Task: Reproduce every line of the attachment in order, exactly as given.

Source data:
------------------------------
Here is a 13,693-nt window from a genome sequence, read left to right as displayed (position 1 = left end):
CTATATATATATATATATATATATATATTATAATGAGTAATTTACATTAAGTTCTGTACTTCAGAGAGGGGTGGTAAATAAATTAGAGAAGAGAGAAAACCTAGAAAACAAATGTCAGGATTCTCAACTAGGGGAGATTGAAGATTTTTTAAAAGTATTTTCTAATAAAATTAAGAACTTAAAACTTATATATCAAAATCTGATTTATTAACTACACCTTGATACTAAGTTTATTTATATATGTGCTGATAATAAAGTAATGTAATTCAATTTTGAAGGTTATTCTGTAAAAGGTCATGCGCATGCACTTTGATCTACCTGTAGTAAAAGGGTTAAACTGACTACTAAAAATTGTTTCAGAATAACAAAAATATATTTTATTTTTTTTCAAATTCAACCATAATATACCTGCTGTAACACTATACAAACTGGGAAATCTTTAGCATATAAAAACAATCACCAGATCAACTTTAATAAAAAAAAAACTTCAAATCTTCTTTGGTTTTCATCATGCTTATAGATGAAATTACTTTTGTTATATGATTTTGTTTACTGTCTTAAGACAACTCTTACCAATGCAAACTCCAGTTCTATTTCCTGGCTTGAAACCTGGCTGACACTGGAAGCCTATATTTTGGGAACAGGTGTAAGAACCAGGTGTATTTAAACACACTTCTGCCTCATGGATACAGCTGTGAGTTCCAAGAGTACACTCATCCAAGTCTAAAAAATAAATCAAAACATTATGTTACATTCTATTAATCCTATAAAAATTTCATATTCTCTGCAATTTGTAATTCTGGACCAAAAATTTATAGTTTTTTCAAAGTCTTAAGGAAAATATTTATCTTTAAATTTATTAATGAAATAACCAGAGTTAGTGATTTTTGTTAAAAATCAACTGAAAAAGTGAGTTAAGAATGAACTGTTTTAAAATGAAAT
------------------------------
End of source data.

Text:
Here is a 13,693-nt window from a genome sequence, read left to right as displayed (position 1 = left end):
CTATATATATATATATATATATATATATTATAATGAGTAATTTACATTAAGTTCTGTACTTCAGAGAGGGGTGGTAAATAAATTAGAGAAGAGAGAAAACCTAGAAAACAAATGTCAGGATTCTCAACTAGGGGAGATTGAAGATTTTTTAAAAGTATTTTCTAATAAAATTAAGAACTTAAAACTTATATATCAAAATCTGATTTATTAACTACACCTTGATACTAAGTTTATTTATATATGTGCTGATAATAAAGTAATGTAATTCAATTTTGAAGGTTATTCTGTAAAAGGTCATGCGCATGCACTTTGATCTACCTGTAGTAAAAGGGTTAAACTGACTACTAAAAATTGTTTCAGAATAACAAAAATATATTTTATTTTTTTTCAAATTCAACCATAATATACCTGCTGTAACACTATACAAACTGGGAAATCTTTAGCATATAAAAACAATCACCAGATCAACTTTAATAAAAAAAAAACTTCAAATCTTCTTTGGTTTTCATCATGCTTATAGATGAAATTACTTTTGTTATATGATTTTGTTTACTGTCTTAAGACAACTCTTACCAATGCAAACTCCAGTTCTATTTCCTGGCTTGAAACCTGGCTGACACTGGAAGCCTATATTTTGGGAACAGGTGTAAGAACCAGGTGTATTTAAACACACTTCTGCCTCATGGATACAGCTGTGAGTTCCAAGAGTACACTCATCCAAGTCTAAAAAATAAATCAAAACATTATGTTACATTCTATTAATCCTATAAAAATTTCATATTCTCTGCAATTTGTAATTCTGGACCAAAAATTTATAGTTTTTTCAAAGTCTTAAGGAAAATATTTATCTTTAAATTTATTAATGAAATAACCAGAGTTAGTGATTTTTGTTAAAAATCAACTGAAAAAGTGAGTTAAGAATGAACTGTTTTAAAATGAAAT